April 13, 1998
By Tim Stephens
Conservation plans advocated by many organizations to protect the world's biodiversity could leave half of all terrestrial species vulnerable to extinction, either immediately or in the near future, according to a recent commentary by Michael Soule, a UCSC research professor of environmental studies, and M. A. Sanjayan, who earned a Ph.D. in biology from UCSC in 1997 and now works for Round River Conservation Studies.
In the March 27 issue of the journal Science, Soule and Sanjayan argued that conservation targets are too often determined by politics, rather than by science. International commissions and organizations such as the World Wildlife Fund and the World Conservation Union (IUCN) have called for the near-term protection of at least 10 or 12 percent of the total land area in each nation or in each ecosystem, said Soule, who retired in 1996 and now lives in Colorado.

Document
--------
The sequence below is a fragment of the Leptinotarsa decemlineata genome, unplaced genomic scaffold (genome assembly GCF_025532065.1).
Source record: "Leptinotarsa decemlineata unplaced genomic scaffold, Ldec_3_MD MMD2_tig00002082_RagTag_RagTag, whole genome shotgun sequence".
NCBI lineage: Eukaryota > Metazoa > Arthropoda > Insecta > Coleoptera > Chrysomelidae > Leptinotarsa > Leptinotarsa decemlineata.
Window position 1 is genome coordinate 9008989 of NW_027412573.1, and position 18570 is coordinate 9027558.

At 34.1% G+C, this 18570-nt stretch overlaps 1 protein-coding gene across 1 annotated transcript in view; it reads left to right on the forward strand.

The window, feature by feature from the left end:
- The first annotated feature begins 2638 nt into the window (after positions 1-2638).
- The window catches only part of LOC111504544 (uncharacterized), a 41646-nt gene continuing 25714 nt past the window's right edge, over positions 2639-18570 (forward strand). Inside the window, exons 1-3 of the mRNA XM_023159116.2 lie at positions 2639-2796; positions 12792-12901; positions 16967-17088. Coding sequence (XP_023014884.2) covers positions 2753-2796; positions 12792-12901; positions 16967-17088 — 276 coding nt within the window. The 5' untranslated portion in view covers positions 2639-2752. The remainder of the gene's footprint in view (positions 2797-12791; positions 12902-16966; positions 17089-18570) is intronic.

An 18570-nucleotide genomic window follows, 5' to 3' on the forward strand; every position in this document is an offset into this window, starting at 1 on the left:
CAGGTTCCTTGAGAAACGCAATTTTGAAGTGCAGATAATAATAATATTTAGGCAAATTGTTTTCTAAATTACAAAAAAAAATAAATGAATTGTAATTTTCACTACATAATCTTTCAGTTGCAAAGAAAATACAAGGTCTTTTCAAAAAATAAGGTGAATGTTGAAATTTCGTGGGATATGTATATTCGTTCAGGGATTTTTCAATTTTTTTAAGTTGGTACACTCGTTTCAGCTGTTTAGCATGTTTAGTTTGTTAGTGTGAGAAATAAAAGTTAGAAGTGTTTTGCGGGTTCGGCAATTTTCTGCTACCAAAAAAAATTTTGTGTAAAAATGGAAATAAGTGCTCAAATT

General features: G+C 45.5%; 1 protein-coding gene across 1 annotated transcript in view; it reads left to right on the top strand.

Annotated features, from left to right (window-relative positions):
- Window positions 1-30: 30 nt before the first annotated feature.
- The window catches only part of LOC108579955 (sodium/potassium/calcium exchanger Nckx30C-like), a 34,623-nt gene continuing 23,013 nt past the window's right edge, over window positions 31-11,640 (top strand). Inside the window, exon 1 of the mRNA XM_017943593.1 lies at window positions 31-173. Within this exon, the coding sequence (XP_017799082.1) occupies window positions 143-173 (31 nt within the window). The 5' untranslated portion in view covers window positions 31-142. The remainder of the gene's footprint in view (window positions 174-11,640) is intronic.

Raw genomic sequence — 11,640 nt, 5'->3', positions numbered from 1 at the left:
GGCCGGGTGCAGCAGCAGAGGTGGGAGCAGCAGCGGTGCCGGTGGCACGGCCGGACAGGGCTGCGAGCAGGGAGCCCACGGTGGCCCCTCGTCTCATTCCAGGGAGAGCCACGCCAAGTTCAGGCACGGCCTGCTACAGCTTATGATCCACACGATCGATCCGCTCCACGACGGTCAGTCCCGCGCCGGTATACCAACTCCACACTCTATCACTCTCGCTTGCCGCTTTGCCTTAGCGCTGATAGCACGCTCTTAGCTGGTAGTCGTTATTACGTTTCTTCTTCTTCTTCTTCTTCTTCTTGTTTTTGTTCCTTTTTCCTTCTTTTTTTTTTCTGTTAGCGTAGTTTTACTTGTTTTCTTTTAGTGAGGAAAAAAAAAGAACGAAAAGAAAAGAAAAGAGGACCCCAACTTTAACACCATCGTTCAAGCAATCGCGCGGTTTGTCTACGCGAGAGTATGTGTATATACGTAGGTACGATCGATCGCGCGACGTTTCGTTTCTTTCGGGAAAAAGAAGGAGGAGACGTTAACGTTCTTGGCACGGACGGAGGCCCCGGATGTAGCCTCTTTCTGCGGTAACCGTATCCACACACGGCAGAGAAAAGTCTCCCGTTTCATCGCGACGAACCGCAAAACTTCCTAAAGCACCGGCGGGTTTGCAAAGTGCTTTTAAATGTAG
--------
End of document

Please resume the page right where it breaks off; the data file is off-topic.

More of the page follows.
"Dedicating 10 percent of the land in many tropical nations would be a heroic accomplishment in the face of current trends, but even that would be a prescription for a massive extinction similar to the one 65 million years ago when the dinosaurs went extinct," Soule said in an interview.
By failing to acknowledge the true scale and gravity of the impending extinction disaster, the 10 to 12 percent goals contribute to "an atmosphere of public complacency and political denial," the researchers wrote.
"I don't want people to become complacent and think that 10 percent would be sufficient.... If we set our sights too low we do a disservice to life," Soule said.
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